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Ár nDraíocht Féin
Three Cranes
Chaos Matrix

September 17th, 2010

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01:12 pm - Study program book recommendations for students
For those working on the GSP/CTP/IP, here's a rundown of sources in a couple of courses, and what I thought of them:

First, key texts you must own that apply to several courses, or are so indespensible that you should really have them:

Magic 1

Key Sources:Helpful Sources:
  • Arcana Mundi, ed. by Georg Luck. This book has a lot of good background information, consisting of sources and some analysis. Centrally, this is an important book because it brings in key primary sources. Recommendation: Buy it if you like/focus on Greco-Roman religion, or are keen on magic sources. Otherwise, borrow.
  • In Search of the Indo Europeans by JP Mallory. You'll find some good stuff in here to answer the "background" type questions. Recommendation: Buy for general study program use, but not specifically for this course.
  • Apologia, by Apuleius. This text may border on "key" in some cases, and is very important. You can find several translations online, and there is a partial translation in Luck's book. Why so important? It is a deep refutation of an accusation of magical wrongdoing, and covers a hell of a lot about what people in antiquity thought about magic. An excellent work. Recommendation: Print it out and keep it.
  • The Golden Ass, by Apuleius. This is a humourous fictional tale about a guy who is turned into a donkey through magic. It's a pretty cool read (With the right translation) and several fictionalized incidents can help give a clear picture of what folk thought about magic. Recommendation: Buy a copy: it's cheap and a good read. But you won't find a lot of helpful stuff for course completion. For Study Program purposes, it's a "borrow."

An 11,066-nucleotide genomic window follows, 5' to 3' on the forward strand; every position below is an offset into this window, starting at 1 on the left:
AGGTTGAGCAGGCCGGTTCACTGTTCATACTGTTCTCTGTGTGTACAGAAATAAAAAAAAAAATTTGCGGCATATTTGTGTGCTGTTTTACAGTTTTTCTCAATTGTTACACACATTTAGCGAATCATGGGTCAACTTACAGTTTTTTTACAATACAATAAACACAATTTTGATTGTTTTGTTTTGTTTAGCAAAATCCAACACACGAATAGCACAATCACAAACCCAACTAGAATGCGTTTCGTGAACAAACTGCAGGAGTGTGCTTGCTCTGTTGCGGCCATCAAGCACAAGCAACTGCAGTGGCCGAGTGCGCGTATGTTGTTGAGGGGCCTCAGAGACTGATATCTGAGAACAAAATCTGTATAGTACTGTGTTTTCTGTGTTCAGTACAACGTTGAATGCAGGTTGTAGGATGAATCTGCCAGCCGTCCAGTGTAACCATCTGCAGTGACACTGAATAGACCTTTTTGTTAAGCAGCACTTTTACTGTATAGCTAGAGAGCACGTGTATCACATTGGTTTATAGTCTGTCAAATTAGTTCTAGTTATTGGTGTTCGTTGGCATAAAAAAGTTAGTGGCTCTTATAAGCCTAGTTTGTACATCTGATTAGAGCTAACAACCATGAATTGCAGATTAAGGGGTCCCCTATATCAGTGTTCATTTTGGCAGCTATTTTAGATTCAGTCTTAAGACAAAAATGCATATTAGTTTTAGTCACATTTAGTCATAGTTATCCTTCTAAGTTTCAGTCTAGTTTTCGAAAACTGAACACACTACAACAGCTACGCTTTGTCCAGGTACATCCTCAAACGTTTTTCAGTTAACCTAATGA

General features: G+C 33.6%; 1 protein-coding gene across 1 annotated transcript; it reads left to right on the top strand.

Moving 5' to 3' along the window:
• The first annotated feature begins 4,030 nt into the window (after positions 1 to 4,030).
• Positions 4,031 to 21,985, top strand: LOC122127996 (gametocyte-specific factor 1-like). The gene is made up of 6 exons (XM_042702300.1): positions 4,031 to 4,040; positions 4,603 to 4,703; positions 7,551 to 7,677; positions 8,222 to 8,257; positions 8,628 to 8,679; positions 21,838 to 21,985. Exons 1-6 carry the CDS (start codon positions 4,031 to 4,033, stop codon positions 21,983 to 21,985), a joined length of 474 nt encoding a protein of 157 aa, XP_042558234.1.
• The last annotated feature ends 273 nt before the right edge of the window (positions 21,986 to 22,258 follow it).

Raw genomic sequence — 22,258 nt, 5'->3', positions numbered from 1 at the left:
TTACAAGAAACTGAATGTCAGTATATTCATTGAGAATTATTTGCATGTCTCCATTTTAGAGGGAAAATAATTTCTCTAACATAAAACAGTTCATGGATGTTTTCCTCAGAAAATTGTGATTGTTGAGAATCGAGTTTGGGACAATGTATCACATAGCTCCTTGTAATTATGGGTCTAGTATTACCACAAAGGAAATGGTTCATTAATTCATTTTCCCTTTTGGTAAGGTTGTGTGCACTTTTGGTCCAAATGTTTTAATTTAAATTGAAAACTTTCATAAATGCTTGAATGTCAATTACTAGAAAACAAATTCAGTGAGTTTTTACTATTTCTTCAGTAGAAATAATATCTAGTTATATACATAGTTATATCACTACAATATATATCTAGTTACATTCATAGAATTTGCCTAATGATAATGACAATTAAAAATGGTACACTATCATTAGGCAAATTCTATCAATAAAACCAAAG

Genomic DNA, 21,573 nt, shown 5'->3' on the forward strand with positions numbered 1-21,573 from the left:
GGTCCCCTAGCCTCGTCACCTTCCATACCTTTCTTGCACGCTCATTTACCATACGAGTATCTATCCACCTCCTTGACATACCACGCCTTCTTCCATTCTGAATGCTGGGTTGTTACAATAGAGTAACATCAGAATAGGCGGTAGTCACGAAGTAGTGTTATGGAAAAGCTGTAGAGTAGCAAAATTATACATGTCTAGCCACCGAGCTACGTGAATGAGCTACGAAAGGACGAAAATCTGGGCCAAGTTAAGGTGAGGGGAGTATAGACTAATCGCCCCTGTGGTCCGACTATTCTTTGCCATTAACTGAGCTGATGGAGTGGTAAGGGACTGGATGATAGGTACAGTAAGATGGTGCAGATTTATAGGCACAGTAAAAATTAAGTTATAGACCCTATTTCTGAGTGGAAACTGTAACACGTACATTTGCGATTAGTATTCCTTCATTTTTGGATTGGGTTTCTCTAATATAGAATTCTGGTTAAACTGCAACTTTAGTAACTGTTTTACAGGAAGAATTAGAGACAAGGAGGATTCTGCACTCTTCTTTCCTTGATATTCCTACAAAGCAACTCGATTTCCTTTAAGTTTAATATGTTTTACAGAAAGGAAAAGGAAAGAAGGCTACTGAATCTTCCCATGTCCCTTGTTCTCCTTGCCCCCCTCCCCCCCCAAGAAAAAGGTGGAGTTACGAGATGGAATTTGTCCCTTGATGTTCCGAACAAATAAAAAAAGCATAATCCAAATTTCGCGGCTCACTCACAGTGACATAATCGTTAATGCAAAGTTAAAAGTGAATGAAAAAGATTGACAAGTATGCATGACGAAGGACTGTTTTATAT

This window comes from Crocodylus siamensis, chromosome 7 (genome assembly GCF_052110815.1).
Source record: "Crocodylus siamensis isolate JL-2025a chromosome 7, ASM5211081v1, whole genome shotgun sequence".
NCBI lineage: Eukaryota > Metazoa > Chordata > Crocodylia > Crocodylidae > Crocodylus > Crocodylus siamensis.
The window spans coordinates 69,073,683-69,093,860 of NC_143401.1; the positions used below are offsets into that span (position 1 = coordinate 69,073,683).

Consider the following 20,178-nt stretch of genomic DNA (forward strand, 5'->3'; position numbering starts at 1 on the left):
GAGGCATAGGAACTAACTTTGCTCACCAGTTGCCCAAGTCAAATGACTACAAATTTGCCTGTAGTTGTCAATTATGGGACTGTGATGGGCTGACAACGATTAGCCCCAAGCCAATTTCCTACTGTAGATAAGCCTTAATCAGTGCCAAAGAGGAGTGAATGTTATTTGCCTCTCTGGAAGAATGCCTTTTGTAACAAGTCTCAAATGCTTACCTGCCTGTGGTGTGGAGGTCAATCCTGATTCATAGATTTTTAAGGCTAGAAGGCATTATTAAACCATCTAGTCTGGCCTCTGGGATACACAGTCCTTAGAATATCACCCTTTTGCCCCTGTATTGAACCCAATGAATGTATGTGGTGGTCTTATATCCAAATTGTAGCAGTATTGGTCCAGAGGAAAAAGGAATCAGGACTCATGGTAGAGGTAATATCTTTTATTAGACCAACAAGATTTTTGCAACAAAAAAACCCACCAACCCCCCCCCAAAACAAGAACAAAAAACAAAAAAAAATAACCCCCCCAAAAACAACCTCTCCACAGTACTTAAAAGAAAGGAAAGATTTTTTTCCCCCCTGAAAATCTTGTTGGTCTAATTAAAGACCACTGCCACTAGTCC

• Philopseudes, by Lucian. This is the origin of The Sorcerer's Apprentice, and an entertaining read. This is a set of stories-within-a-story, and all of the stories are false (and illustrated as such by the narrator). Recommendation: Read it online.

Indo-European Studies 1

Key Sources:Helpful Sources:
  • You'll probably be fine with Mallory.

Indo-European Myth 1

Key Sources:
  • In Search of the Indo-Europeans Language, Archaeology, and Myth by JP Mallory. This book answers nearly all the exit standard questions. Recommendation: Buy it. It's good for several courses.
  • Comparative Mythology by Jann Phuvel. This book has an excellent comparative streak (imagine that), and it's not too tough a read. Covers nearly all potential hearth cultures and has enough specific information to help most anyone. Recommendation: Buy it.
Helpful Sources:
  • Classical Mythology by Morford and Lendardon. Great book, covers varying interpretations of myth. Recommendation: Borrow from the library.
  • Myths and Symbols in Pagan Europe: Early Scandinavian and Celtic
    by HR Ellis Davidson. A great book for Norse- and Celtic-types looking to do this course. Deep enough to keep up with the questions, generally. Recommendation: Buy it if you're into either culture, borrow if not.
  • Vedic Mythology by A. A. MacDonnell. I used this extensively. The book is ideally organized for this course, with information about all the topics in the course under generally logical headings. Recommendation: Borrow it if you're not into Vedism yet, but want to use it for the course. If you are into Vedism, buy it.

Liturgy Practicum 1

Key Sources:Helpful Sources:
  • You should be fine with the above.

Liturgy Practicum 1

Key Sources:Helpful Sources:
  • You should be fine with the above.
More to come. . . Thoughts on what other courses you'd like to see the sources "reviewed" for?
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(7 comments Leave a comment)


[User Picture]
Date:September 17th, 2010 05:37 pm (UTC)